John Wesley, the history of Methodism, and the clash of biographies

August 21, 2019 | By Jim Stovall | Filed in: books, journalism, writers, writing.

Most of what happened to Methodism after John Wesley‘s death in 1791 was highly predictable.

Wesley had created Methodism, a religious movement within the Anglican Church, in the 1740s by his interpretative theology, his going outside the church walls to preach to those neglected by the church, and by forming “classes” of his followers who would meet regularly, hold each other accountable, and devote themselves to advancing the love of God.

Despite a great deal of persecution — much of it in the form of physical violence directed at these classes and at Wesley himself — the Methodist movement achieved phenomenal growth. Wesley was tireless in his efforts to spread his theology. He was constantly traveling and constantly preaching. His followers numbered more than 130,000 in Great Britain and America when he died.

Wesley was also constantly writing. By the time he died at the age of 87, he had produced more than 400 books and publications. His own papers, which he collected late in life, constituted 32 volumes.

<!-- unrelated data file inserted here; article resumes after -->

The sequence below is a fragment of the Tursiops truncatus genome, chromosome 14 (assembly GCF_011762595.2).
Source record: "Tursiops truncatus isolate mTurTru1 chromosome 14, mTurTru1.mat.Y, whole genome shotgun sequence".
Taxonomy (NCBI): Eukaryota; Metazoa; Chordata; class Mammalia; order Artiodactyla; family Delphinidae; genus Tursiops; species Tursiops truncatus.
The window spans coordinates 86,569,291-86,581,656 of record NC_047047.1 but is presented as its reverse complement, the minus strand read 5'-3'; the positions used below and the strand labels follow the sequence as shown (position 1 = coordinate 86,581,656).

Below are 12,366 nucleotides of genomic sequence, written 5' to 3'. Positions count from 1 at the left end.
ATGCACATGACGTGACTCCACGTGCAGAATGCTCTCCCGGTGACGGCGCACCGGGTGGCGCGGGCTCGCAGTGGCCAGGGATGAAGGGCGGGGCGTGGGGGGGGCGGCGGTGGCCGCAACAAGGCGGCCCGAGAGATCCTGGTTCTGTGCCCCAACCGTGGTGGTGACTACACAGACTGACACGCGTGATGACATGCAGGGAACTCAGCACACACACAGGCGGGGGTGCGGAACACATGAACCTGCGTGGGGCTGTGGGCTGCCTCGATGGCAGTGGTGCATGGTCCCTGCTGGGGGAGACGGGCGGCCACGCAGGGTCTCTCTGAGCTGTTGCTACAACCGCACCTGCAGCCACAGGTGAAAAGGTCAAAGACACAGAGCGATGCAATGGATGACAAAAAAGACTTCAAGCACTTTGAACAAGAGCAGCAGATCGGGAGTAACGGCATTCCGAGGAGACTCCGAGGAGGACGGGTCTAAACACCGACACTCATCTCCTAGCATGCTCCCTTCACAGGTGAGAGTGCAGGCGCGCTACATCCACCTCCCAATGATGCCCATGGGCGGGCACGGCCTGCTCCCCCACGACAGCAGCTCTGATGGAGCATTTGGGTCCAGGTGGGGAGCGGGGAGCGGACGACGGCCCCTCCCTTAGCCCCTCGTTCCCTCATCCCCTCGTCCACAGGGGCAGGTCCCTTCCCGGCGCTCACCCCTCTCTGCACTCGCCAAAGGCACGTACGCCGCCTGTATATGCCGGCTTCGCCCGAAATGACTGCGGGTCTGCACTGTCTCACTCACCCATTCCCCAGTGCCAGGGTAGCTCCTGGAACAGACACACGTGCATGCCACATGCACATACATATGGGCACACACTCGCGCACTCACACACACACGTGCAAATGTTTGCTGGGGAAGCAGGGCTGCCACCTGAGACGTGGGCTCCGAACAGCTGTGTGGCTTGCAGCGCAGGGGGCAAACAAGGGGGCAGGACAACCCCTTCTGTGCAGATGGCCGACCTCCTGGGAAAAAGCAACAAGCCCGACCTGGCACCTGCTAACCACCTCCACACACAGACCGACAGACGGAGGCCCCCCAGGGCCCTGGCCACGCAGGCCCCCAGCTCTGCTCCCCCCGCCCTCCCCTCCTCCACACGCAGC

He also stayed firmly in control of the Methodist movement and tolerated no opposition.

So, when he died, not surprisingly, there was a power vacuum, and there were those who rushed to fill it. At the center of the struggle was control of Wesley’s papers and who would write his biography.

Wesley’s heir apparent was Thomas Coke, but Coke was in America when Wesley died. Coke was allied with Henry Moore, another minister favored by Wesley, but Moore was in Bristol at the time of Wesley’s death. Before these men could obtain the papers, the executors of Wesley’s will handed them over to John Whitehead, a Methodist minister who had served as Wesley’s physician.

Coke returned to London as soon as he could and with Moore asked Whitehead for the papers, but Whitehead refused, saying they could have them when he was finished writing Wesley’s biography. The idea of the biography was an important one because not only would it be a best-seller (Wesley had become one of the most venerated men in England by the time he died) but also because it would establish Wesley’s legacy and be influential in the future of the movement.

Coke and Moore continued with their efforts to get access to Wesley’s papers by appealing to the annual Methodist conference, and the war of words spilled into the civil courts. Even without access to his papers, Coke and Moore began working on a biography, Life of Wesley, and in just a few weeks they completed the manuscript and rushed it into publication in April 1792. By June it had sold 10,000 copies and was taken into a second printing.

It took Whitehead more than two years to complete the first of his two-volume history of Wesley’s life, which was published in 1794. Sales of that book were tepid.

Historian David Hart explains all of this in an article for the journal Methodist History, and he also outlines the outcome of this controversy for the Methodist Church. The article can be found here:

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